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This book is so, so different from what I normally read that I’m not even sure where to start. I know that Peter F. Hamilton is one of my boyfriend’s favorite authors, and he’s been suggesting to me for years that I try out some of his favorite epic fantasy novels. So I guess it’s just a coincidence that when I got really frustrated with young adult/new adult as a whole, I saw Hamilton’s new novel, The Abyss Beyond Dreams, pop up on Netgalley. I never thought I would be approved – most of my Netgalley approvals are embarrassing romance novels – but for some reason, Del Rey decided to take a chance on me and approve the request. I had a little moment of panic when I received that approval email, because, after all, now I needed to read almost 2000 pages of the Void trilogy to really understand what’s going on. What if I didn’t like it? What had I gotten myself into?

I didn’t need to worry. It was a little bit of a change, going from reading fluffy romances to the intricate world that Hamilton has built in his Void series. Instead of following one character, you’re following a good dozen or so, but it’s easy enough to adjust.

I’m actually surprised at how much I liked The Dreaming Void.

Suffice it to say that there’s a lot going on in The Dreaming Void. While there are a handful of stories carefully woven together, it’s split into two main sections taking place in two different worlds. I will admit that at the beginning of the novel, I was so overwhelmed by the sheer volume of information that I was getting that I didn’t quite know what to do with myself. It took me almost a week to read the first 200 pages, and then another week to finish the remaining 400+. The story starts off a little slow, but then really picks up steam as Edeard’s story unfolds and it becomes apparent why a religion began as a result of his actions.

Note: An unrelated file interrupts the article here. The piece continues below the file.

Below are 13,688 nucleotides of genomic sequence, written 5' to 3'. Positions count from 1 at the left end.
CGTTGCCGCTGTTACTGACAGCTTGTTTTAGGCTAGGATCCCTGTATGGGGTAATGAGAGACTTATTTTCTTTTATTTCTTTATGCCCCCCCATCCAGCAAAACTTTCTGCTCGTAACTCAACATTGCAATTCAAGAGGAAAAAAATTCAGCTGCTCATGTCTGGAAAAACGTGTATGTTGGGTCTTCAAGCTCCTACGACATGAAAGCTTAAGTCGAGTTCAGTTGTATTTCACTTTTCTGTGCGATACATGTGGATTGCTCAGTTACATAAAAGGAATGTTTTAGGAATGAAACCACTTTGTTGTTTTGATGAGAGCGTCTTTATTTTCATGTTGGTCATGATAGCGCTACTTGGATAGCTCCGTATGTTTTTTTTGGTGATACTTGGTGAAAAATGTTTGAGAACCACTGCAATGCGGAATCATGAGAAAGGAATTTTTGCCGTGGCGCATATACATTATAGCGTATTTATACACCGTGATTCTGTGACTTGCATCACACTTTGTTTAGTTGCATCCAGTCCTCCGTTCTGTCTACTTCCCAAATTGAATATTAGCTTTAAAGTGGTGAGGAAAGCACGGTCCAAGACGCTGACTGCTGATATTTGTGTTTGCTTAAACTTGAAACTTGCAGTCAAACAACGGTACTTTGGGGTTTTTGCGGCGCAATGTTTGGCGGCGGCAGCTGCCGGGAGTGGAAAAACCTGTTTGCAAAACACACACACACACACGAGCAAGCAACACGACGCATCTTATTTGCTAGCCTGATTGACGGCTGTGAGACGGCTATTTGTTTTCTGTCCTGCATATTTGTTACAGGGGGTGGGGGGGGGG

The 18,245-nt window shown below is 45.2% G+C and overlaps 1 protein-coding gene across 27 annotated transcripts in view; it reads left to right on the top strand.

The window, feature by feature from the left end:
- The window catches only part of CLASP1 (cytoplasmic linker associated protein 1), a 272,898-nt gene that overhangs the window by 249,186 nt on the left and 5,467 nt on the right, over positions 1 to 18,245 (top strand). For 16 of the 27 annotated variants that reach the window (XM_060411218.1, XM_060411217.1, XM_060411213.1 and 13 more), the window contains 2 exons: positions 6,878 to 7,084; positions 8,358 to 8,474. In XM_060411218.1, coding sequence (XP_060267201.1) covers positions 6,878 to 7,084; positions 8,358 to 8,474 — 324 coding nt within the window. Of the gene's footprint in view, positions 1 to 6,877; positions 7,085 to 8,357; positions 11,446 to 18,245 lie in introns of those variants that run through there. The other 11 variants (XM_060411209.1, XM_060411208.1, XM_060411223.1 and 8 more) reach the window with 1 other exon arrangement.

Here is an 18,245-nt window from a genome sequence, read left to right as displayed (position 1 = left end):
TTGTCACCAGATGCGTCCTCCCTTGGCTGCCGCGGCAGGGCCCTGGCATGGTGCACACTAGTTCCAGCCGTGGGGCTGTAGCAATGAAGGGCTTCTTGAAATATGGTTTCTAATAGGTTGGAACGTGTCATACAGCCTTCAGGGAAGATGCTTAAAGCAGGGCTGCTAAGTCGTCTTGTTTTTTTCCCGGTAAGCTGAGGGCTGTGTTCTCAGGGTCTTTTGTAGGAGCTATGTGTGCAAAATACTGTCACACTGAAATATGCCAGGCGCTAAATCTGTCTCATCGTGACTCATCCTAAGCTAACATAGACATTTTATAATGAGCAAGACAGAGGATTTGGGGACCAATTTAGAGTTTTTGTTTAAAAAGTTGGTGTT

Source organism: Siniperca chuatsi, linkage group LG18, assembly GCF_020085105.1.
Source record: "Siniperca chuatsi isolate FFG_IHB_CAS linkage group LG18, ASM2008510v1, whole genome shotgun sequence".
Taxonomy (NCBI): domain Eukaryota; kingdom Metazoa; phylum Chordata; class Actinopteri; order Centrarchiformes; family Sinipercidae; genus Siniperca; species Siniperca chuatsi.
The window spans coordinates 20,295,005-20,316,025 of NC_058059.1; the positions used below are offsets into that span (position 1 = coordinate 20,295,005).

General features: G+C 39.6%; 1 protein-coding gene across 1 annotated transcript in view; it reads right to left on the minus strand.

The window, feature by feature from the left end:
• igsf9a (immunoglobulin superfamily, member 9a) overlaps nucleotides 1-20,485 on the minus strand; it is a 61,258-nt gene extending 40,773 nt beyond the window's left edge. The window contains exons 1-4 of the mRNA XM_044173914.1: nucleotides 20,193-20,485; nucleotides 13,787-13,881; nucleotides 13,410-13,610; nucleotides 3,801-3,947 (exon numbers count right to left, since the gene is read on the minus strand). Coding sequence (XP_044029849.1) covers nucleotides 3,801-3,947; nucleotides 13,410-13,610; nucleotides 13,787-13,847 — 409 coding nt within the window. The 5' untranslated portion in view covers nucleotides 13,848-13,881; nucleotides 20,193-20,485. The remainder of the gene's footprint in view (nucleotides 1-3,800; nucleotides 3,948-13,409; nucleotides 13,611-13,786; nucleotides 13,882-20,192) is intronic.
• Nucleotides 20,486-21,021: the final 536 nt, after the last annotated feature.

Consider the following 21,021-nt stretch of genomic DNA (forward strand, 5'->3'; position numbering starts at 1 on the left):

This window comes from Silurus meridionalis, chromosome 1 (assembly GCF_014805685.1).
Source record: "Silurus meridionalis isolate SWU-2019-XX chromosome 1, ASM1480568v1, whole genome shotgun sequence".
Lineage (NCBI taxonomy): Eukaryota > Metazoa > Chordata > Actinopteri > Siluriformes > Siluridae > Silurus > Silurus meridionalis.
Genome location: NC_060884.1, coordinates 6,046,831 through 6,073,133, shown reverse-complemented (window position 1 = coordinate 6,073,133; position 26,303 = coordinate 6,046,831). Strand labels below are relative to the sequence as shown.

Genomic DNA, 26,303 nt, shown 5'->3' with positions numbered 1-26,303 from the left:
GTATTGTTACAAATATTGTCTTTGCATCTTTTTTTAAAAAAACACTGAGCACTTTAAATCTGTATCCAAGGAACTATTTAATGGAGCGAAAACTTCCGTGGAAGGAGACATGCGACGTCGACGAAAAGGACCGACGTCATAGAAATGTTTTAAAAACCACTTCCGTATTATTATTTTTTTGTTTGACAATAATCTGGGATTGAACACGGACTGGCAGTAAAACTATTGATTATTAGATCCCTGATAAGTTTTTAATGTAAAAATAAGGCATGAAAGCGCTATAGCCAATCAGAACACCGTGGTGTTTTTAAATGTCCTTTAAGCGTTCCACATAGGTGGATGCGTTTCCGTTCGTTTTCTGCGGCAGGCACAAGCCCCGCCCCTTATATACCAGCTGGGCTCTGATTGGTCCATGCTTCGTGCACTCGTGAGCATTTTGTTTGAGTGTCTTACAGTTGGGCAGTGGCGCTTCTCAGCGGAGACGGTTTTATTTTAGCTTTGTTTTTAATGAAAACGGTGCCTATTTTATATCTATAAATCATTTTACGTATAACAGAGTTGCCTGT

I wish that I’d actually started with the Commonwealth series to have a bit more background on this universe, but then I’d be even further from completing The Abyss Beyond Dreams prior to its release date. (I suppose I can always go back and read it once I’ve finished the next three books.)

I’m already fairly deep into The Temporal Void, and I’m looking forward to finding out what comes next for these characters that I’ve grown to love.

Final rating: 

I received a free copy of The Abyss Beyond Dreams from Netgalley, so I’m catching up on the books that come before it before delving in.  The Void series begins with The Dreaming Void:

The year is 3589, fifteen hundred years after Commonwealth forces barely staved off human extinction in a war against the alien Prime. Now an even greater danger has surfaced: a threat to the existence of the universe itself.

At the very heart of the galaxy is the Void, a self-contained microuniverse that cannot be breached, cannot be destroyed, and cannot be stopped as it steadily expands in all directions, consuming everything in its path: planets, stars, civilizations. The Void has existed for untold millions of years. Even the oldest and most technologically advanced of the galaxy’s sentient races, the Raiel, do not know its origin, its makers, or its purpose.

But then Inigo, an astrophysicist studying the Void, begins dreaming of human beings who live within it. Inigo’s dreams reveal a world in which thoughts become actions and dreams become reality. Inside the Void, Inigo sees paradise. Thanks to the gaiafield, a neural entanglement wired into most humans, Inigo’s dreams are shared by hundreds of millions–and a religion, the Living Dream, is born, with Inigo as its prophet. But then he vanishes.

Suddenly there is a new wave of dreams. Dreams broadcast by an unknown Second Dreamer serve as the inspiration for a massive Pilgrimage into the Void. But there is a chance that by attempting to enter the Void, the pilgrims will trigger a catastrophic expansion, an accelerated devourment phase that will swallow up thousands of worlds. 

And thus begins a desperate race to find Inigo and the mysterious Second Dreamer. Some seek to prevent the Pilgrimage; others to speed its progress–while within the Void, a supreme entity has turned its gaze, for the first time, outward…

Since there’s a good 2000 pages or so of the Void series, it will probably be awhile before I post my review of The Abyss Beyond Dreams, but I’m looking forward to getting there.

Does this series sound interesting to you?  The Abyss Beyond Dreams is currently available on Netgalley and Goodreads First Reads!